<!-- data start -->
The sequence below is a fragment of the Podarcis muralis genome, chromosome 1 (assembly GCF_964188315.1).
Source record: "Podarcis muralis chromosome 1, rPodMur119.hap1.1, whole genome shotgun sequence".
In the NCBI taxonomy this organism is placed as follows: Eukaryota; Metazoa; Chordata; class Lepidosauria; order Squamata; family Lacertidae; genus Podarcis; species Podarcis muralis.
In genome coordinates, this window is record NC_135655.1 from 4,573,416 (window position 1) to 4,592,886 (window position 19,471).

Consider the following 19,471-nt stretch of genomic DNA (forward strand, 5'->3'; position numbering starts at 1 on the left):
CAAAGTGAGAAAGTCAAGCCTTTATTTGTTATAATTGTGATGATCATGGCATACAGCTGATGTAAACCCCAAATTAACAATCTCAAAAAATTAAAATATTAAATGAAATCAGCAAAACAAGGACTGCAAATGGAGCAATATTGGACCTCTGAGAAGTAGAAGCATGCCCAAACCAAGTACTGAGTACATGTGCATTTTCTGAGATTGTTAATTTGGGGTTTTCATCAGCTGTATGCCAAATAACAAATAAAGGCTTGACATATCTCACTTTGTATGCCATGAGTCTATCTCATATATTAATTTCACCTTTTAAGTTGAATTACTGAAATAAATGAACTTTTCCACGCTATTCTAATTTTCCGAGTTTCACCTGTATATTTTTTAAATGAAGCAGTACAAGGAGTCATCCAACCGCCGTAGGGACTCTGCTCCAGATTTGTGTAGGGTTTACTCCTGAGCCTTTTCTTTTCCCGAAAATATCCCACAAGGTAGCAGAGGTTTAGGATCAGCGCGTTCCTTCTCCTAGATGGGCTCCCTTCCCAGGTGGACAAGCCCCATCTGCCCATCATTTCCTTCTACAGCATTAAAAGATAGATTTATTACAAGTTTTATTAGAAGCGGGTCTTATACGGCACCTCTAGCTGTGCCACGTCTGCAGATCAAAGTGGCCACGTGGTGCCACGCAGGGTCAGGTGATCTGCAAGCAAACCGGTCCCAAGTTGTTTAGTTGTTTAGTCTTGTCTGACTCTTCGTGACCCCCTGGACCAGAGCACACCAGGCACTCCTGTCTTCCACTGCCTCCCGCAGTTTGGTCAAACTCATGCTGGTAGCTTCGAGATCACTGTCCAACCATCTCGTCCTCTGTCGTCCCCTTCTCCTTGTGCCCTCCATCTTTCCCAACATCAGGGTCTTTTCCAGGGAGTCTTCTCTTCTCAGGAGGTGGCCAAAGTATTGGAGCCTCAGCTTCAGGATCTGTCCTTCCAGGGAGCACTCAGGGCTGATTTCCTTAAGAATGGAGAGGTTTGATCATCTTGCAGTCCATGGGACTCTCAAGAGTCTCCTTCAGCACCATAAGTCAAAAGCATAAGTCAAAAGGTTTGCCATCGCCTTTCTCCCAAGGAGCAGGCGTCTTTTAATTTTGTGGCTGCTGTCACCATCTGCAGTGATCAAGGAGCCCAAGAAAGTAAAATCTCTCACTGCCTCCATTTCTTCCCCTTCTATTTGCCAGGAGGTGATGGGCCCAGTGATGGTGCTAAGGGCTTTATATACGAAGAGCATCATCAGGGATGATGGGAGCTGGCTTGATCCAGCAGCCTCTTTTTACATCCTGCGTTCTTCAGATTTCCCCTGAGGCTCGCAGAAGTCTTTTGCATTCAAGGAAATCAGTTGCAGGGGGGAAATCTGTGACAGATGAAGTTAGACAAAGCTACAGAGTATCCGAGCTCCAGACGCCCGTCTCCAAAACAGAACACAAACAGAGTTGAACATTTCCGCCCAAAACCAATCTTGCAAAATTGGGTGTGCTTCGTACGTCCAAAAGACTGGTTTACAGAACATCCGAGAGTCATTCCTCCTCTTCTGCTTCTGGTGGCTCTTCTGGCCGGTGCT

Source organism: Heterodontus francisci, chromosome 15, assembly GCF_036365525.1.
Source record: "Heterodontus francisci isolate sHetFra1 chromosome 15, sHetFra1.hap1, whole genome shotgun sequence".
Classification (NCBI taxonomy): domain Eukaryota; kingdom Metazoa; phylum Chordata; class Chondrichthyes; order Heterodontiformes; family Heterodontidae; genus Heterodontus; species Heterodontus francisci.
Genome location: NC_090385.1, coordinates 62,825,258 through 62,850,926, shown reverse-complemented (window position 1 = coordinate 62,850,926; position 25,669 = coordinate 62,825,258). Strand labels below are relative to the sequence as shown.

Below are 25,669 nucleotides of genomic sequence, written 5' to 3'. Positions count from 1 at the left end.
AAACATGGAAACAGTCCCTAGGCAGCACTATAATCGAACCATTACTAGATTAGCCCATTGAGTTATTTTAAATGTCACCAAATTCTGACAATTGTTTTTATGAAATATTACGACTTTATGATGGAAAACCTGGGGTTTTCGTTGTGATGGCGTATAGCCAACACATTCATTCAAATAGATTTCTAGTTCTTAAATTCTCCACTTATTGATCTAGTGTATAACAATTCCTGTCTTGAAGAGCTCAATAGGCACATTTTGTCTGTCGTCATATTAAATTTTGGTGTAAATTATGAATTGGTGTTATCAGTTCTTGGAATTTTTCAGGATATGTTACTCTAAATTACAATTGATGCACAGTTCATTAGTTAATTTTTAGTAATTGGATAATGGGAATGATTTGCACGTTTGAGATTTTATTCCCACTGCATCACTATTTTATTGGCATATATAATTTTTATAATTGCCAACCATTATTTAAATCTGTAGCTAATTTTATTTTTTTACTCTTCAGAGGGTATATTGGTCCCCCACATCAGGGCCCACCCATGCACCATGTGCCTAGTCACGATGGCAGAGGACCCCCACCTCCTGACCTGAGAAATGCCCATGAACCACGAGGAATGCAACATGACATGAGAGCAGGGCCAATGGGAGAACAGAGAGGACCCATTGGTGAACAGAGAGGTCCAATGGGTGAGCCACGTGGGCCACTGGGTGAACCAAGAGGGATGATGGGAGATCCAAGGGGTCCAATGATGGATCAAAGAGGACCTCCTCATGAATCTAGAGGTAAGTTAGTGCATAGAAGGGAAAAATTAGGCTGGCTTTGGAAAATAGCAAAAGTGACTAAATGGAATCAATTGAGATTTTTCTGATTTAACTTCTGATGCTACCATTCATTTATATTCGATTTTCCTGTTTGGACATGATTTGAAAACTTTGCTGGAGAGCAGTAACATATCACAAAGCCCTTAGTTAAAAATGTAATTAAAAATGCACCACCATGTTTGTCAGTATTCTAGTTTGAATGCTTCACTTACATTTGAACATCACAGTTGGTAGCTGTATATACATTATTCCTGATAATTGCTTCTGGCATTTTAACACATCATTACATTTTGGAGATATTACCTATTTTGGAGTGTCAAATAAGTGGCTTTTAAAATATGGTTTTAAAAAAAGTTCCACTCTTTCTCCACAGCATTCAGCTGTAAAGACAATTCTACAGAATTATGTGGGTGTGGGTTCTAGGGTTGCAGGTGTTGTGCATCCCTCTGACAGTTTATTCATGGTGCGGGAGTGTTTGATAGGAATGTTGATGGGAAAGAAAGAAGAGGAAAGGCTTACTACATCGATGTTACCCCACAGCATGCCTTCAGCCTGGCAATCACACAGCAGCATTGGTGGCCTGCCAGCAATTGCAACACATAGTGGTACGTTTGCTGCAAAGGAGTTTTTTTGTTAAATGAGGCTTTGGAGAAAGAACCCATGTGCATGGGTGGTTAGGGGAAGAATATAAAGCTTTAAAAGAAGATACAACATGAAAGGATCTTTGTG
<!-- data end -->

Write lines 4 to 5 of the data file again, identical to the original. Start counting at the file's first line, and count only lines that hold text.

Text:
In genome coordinates, this window is record NC_135655.1 from 4,573,416 (window position 1) to 4,592,886 (window position 19,471).

Consider the following 19,471-nt stretch of genomic DNA (forward strand, 5'->3'; position numbering starts at 1 on the left):